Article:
June 01, 2007


Google logo

Send yourself a voicemail message using Google Talk and you'll get it as an MP3 audio file via email. This makes it a great general purpose voice memo service.

Google Talk voice memo service

The ability to record up to 10 minutes of audio and get it as an MP3 via email makes Google Talk's voicemail a useful and flexible tool for recording audio. Sending yourself voicemail gives you several options: listen to the MP3 using Gmail's embedded player, forward it to others (even if they don't use Google Talk), download it, post it to a blog or website, etc.


Send yourself voicemail using Google Talk in 3 easy steps.

Before you begin, you'll need some kind of microphone or headset (I use the Bluetooth headset I bought for my mobile phone) setup as your computer's audio input device. Once that's setup, go to Google Talk's Settings to make sure the right input device is selected. For now, you have to use the desktop version of Google Talk — voicemail is not currently supported in the Gadget version.

  1. Search - Search for yourself in the "Search all contacts" field. (Hey, Google Talk Team: It would be really nice if we could send voicemail to ourselves without having to search first!)
  2. Hover - Once your name comes up, hover over it, and a dialog box will pop up. Click the "Send voicemail" button. (If "Call" is the only button that comes up, use that; it'll ring briefly and indicate that the call was not answered, and you'll see the "Send voicemail" button.)
  3. Record - Wait for the "meep", record your message, and click "End Call". You'll receive the voicemail message via email shortly afterward.

The Google Talk Blog has more information about using voicemail.

Tips & Tricks

  • To find all your voicemail messages, click the phone icon at the bottom of Google Talk, or type label:voicemail in Gmail's search box.
  • Easily record a quick podcast without having to find & setup additional software. (Audacity is a free, open source option for more extensive audio recording.)
  • Enrich email to far-away family & loved ones with the sound of your voice, even if they don't use Google Talk.

Thanks for yet another great free service, Google, and for such a well-designed & useful service, Google Talk Team!

March 21, 2007

Google Calendar Logo

Here are my ideas for improving Google Calendar

  • Display the current time, in all views. Knowing the current time of day is relevant and useful when working with a calendar. I often find myself switching browser tabs to look at the clock gadget on my Personalized Homepage when I'm looking at my day. I'm sure there's a desire not to clutter the interface, but an unobtrusive clock could be added; perhaps a simple digital readout under the current month display. As a bonus, add a thin horizontal time indicator bar in Day and Week view that moves vertically down as the day progresses. The hour indicator on the left of the page could be highlighted in the same color as the bar. This is a quick & easy way to see where you are in the day relative to what's on the agenda.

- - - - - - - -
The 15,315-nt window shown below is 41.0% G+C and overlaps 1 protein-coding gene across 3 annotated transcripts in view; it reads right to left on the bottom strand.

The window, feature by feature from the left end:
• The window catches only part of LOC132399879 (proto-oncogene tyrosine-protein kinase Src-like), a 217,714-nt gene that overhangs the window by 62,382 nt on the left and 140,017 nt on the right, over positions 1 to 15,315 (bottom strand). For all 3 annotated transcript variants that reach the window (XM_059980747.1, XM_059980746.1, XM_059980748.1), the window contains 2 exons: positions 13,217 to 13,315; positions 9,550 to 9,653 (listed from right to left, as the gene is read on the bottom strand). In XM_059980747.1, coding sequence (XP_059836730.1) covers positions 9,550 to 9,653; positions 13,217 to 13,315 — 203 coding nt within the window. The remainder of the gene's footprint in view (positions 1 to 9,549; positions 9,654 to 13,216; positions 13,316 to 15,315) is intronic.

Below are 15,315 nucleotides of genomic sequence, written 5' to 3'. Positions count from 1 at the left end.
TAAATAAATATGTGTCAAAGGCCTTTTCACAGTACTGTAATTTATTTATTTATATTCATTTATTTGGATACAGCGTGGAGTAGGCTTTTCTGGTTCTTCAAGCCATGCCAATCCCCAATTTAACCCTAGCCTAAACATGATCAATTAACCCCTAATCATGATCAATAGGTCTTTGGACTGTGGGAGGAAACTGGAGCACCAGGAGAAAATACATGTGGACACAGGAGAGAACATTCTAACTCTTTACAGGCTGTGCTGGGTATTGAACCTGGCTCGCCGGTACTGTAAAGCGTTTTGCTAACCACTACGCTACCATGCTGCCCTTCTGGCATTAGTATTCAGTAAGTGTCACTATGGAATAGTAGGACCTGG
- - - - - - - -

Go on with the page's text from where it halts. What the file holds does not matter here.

Update: 2007.03.22 - A day after I wrote this, Lifehacker published a post with an image that shows an example of this horizontal indicator — go check it out to see what I mean. The post was an intro to today's Rock Your Google Calendar in 18 Ways, by Anne Zelenka at Web Worker Daily. She noted that GCal doesn't seem to get a lot of love or attention lately; well, see below for some from me. Thanks for your useful post, Anne!

  • Add background shading to Saturday & Sunday in Month View. On the small month indicator, Saturday and Sunday are lightly shaded, making them easy to distinguish from weekdays. This useful visual cue would be a great enhancement for the main Week and Month views.
  • Sync with mobile devices. (I'm happy to see this is already on the list, but I have some comments.) The SMS/text messaging interface is useful, and it's really nice to be able to add events that way. I hope this won't go away or be deprecated even when sync is enabled. For planning, though, we need to be able to refer to the calendar, and browse it. The inability to sync is a serious deficiency, and kept me away from Google Calendar for a long time — the fact that so many of us use it without sync is a testament to how good everything else is!

    Update: 2007.05.24 - Google released the mobile web service, Calendar for mobile devices. Thanks, Google! This goes a long way toward solving the problem of real mobile access. I still think sync is the ideal, but maybe that'll be an option for the future. It would be nice to be able to delete entries, though, as well as modify them. (I know it's new.)